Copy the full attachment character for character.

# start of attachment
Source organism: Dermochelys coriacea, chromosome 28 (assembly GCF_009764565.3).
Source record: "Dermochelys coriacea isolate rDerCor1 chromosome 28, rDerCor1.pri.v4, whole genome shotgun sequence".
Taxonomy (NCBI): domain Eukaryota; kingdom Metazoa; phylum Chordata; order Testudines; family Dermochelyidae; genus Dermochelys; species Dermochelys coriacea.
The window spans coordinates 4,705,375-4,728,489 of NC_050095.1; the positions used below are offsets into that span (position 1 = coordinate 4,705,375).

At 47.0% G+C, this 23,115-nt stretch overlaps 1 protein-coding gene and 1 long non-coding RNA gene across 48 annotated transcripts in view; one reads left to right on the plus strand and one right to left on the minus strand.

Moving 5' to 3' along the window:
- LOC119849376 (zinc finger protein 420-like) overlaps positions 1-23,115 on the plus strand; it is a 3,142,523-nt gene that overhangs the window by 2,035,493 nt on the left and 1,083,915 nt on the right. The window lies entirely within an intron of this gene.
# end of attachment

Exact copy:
Source organism: Dermochelys coriacea, chromosome 28 (assembly GCF_009764565.3).
Source record: "Dermochelys coriacea isolate rDerCor1 chromosome 28, rDerCor1.pri.v4, whole genome shotgun sequence".
Taxonomy (NCBI): domain Eukaryota; kingdom Metazoa; phylum Chordata; order Testudines; family Dermochelyidae; genus Dermochelys; species Dermochelys coriacea.
The window spans coordinates 4,705,375-4,728,489 of NC_050095.1; the positions used below are offsets into that span (position 1 = coordinate 4,705,375).

At 47.0% G+C, this 23,115-nt stretch overlaps 1 protein-coding gene and 1 long non-coding RNA gene across 48 annotated transcripts in view; one reads left to right on the plus strand and one right to left on the minus strand.

Moving 5' to 3' along the window:
- LOC119849376 (zinc finger protein 420-like) overlaps positions 1-23,115 on the plus strand; it is a 3,142,523-nt gene that overhangs the window by 2,035,493 nt on the left and 1,083,915 nt on the right. The window lies entirely within an intron of this gene.